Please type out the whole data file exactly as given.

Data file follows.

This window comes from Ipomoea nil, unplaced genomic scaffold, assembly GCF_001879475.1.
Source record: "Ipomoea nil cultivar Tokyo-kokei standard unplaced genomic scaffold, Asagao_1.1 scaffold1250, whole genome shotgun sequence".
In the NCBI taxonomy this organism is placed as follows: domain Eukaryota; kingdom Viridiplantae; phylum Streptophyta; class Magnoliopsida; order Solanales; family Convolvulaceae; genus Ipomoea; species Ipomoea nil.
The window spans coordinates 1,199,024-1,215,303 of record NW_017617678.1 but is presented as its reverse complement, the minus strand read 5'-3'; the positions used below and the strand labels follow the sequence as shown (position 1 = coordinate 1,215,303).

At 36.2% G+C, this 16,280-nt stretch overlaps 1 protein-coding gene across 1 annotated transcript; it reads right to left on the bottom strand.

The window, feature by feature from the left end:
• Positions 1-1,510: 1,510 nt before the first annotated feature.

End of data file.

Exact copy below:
This window comes from Ipomoea nil, unplaced genomic scaffold, assembly GCF_001879475.1.
Source record: "Ipomoea nil cultivar Tokyo-kokei standard unplaced genomic scaffold, Asagao_1.1 scaffold1250, whole genome shotgun sequence".
In the NCBI taxonomy this organism is placed as follows: domain Eukaryota; kingdom Viridiplantae; phylum Streptophyta; class Magnoliopsida; order Solanales; family Convolvulaceae; genus Ipomoea; species Ipomoea nil.
The window spans coordinates 1,199,024-1,215,303 of record NW_017617678.1 but is presented as its reverse complement, the minus strand read 5'-3'; the positions used below and the strand labels follow the sequence as shown (position 1 = coordinate 1,215,303).

At 36.2% G+C, this 16,280-nt stretch overlaps 1 protein-coding gene across 1 annotated transcript; it reads right to left on the bottom strand.

The window, feature by feature from the left end:
• Positions 1-1,510: 1,510 nt before the first annotated feature.